Hutchinson made a good point, reduce the federal workforce by at least 10 percent. The real issue is the unconstitutional spending that both parties have supported for decades. In other words, the welfare-warfare state is the problem.

No one used that term, which is a not only a memorable sound bite, but is easily explainable.

North Dakota Doug Burgum would make a good VP candidate, because he mentioned the 10th amendment, which would diffuse many contentious issues in DC by having the states and the people deal with them.

Vivek had a very good debate. He was forceful, articulate and a critique of Ukraine aid.

DeSantis had a very goodnight as well. There was no slip up and he held his own. He pointed out that Florida’s school’s were opened quickly and businesses as well.

No one mentioned the Federal Reserve’s responsibility for printing trillions of dollars in 2020 and 2021 and thus causing the price inflation of 2022, which has since moderated.

Any candidate who took on the Fed like Ron Paul did in his 2008 and 2012 presidential bids could have taken the spotlight with a “populist” message—the financial and political elites love money printing.

What a missed opportunity!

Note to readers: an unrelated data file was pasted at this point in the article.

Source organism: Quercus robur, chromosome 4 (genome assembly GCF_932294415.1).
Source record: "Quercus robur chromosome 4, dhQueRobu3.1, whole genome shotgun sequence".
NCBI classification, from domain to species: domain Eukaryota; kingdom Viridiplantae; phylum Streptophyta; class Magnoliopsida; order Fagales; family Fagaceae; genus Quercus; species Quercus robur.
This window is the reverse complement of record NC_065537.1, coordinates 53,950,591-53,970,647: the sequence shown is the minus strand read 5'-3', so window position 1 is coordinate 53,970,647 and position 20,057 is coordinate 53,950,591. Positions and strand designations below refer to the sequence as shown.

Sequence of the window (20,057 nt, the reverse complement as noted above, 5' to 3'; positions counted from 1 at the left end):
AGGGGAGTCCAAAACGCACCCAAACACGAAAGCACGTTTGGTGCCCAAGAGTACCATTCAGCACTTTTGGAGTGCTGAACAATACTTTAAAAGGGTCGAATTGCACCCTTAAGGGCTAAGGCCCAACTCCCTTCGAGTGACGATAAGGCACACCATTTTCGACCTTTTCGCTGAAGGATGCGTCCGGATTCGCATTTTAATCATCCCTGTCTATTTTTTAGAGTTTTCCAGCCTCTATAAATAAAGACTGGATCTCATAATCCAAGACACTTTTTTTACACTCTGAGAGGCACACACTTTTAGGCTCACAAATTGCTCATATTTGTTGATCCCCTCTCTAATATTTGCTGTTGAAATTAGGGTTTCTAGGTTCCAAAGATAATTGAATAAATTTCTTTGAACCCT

The climate change issue came up and no one mentioned that CO2 is not a pollutant but necessary for plant life to thrive. One of the candidates could have demolished the climate change fear mongers by citing the research available at the CO2coaltion.org. Again, a missed opportunity.

Will the debates change the GOP voters support for Trump who is leading the field according in the polls with more than 50 percent? That is the question that will be answered by early next year.

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My latest piece on the economy was published in Fortune, https://fortune.com/2023/03/27/recession-2023-layoffs-tech-finance-unemployment-outlook-fed-rates-murray-sabrin/  This is an update of my 2021 forecast, https://fortune.com/2021/12/09/next-recession-heres-everything-bubble-markets-2021-2022-covid-murray-sabrin/ 

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Murray Sabrin, PhD, is emeritus professor of finance, Ramapo College of New Jersey. Dr. Sabrin is considered a “public intellectual” for writing about the economy in scholarly and popular publications. His new book, The Finance of Health Care: Wellness and Innovative Approaches to Employee Medical Insurance (Business Expert Press, Oct. 24, 2022), and his other BEP publication, Navigating the Boom/Bust Cycle: An Entrepreneur’s Survival Guide (October 2021), provides decision makers with tools needed to help manage their businesses during the business cycle.  Sabrin’s autobiography, From Immigrant to Public Intellectual: An American Story, was published in November, 2022.

Murray’s Newsletter is a reader-supported publication. To receive new posts and support my work, consider becoming a free or paid subscriber.

What do you think?

Written by CONK!

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The GOP Debate is This Evening!

Sabrin-Murray-2.26.18-04

August 24, 1968